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Jan Parker
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John Spencer is a part of my PLN. I feel like he has so many great ideas for the classroom!

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I have a form to track when loaner t-shirts are passed out at one of my schools. formMule is set up to send an email at 1:00 PM every day to the 6th period teacher of the students that receive a loaner t-shirt that day. My issue is that on a seemingly random basis, some emails fail to send. I get the error message,

"Error: Unexpected error:"

I cannot find a pattern to the errors; it's not a few specific emails and the teacher emails have successfully been sent from this formMule script at other times. It doesn't appear to be a particular grade level of student, etc.

If I can't fix the issue, a nice back-up would be to get a notice that this error has posted - then I could go in, delete the error and force formMule to run again.


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Chrome Extension "Language Immersion" allows users to translate portions of any web page to one of 64 languages. Could be a great tool for World Language or ELD classrooms. Read more about it here:

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What is the process for creating a playlist and uploading videos to the APSK12Video youtube channel? I've been chatting with the MTSS consultants and they have many PBiS videos modeling practices they created that they think would be appropriate.

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This is a blog post with a link to Quizzity AND other online geography resources

I think of connected learning as an extension of what we have talked about in schools for the last decade. For years, teachers have bemoaned the seeming vacuum that students approach classes with - comments from students such as "Why are we doing math? This is science class." or "Why are we writing in math class?" have been exceptionally common. Efforts have been made bridge this gap in understanding of the interconnectedness of the different academic discipline and I see "Connected Learning" as presented here as the next logical, natural step. For instance, if a student is geeking out about a particular interest - say urban gardening - they will become involved with city government, probably need to write proposals, calculate an amount of topsoil to fill their beds, and of course, understand the basic biology/agriculture of the plants they want to grow. That, to me, is connected learning. Real world stuff. :)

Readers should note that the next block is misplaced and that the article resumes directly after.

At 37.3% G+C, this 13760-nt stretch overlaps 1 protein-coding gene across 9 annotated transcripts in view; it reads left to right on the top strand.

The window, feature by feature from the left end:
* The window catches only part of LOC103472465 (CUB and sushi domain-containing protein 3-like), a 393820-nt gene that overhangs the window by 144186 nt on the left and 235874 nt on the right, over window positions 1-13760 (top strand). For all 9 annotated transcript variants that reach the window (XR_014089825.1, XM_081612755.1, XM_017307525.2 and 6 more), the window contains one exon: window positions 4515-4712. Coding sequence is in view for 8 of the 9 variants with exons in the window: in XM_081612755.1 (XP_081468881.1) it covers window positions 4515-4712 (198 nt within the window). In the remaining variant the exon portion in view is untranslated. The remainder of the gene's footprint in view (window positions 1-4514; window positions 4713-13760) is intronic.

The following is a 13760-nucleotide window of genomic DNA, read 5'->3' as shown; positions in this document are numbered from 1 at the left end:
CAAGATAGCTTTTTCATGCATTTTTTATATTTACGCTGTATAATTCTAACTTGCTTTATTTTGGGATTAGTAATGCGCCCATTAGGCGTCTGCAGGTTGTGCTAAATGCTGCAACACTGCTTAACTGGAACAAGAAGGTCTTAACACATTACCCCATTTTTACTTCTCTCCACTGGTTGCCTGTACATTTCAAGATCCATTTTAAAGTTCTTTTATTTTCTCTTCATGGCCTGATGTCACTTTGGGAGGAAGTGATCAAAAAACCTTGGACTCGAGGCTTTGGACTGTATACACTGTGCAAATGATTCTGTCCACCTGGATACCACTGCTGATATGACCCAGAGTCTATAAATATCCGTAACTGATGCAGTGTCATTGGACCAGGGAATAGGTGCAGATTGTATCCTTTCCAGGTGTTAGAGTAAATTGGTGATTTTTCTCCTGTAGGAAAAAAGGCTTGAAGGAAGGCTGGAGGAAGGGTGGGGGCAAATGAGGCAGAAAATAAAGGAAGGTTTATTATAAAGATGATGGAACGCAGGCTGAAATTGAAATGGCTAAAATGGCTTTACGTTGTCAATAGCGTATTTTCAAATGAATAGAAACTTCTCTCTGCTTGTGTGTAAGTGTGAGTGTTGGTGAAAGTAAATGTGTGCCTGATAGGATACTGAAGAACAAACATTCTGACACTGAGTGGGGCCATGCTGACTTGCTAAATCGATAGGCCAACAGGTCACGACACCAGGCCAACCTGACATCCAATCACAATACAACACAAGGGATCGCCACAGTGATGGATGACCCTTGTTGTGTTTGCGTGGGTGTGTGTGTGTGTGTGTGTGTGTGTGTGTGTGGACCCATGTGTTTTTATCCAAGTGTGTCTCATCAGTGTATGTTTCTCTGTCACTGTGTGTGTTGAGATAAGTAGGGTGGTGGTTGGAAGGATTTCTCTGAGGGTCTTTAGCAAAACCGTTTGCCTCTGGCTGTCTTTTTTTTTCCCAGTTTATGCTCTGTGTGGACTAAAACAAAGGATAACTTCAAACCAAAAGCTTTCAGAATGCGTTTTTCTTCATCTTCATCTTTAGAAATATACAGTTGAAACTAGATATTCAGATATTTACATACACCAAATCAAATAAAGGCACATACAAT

One idea that got me thinking was the differentiation between social/friendship sites and social/interest driven sites. I had never really thought about the two of them and the benefits each offers in quite the way it was presented here.

After watching the longer video from Mozilla about badging, I have quite a few thoughts :) One thing that I really appreciate about badging is the recognition it affords the recipient. I also appreciate that, at least in theory, the recipient who earns a badge will have an intimate and thorough understanding of the skills they have developed in order to earn the badge. For instance: let's say a student earns a badge for collaboration skills. Hopefully, in earning the badge, the student will give specific examples of the collaboration skills they have developed. I think this aspect of the badge earner being able to intelligently discuss how they earned their badges is crucial. I say crucial because I have concerns that badges issued from a variety of sources will be of little value to outside agencies. For instance, I'm not sure how a potential employer will care to take the time to differentiate between a badge from one school district versus another - I am having a hard time visualizing how a group as diverse as "potential employers" will be able to keep up with what badges form a variety of sources mean.

So...I can see an employer looking at a resume or an online portfolio, and asking a potential employer something along the lines of, "I see you earned a badge for collaboration skills. Can you give me some examples of the skills you developed in earning that badge?" At that point, the potential employee needs to be able to discuss their ability to collaborate, how they developed their ability to collaborate, and give specific examples of how they have collaborated successfully in the past. Without that ability, I don't think the badge means much.

An idea around badging that I am familiar with is the idea that badges represent learning in a variety of contexts - not necessarily academic subjects (as grades do). An idea about badging that is new to me is that Mozilla's open source technology can be used to create badges that are awarded through businesses, organizations, and other institutions.
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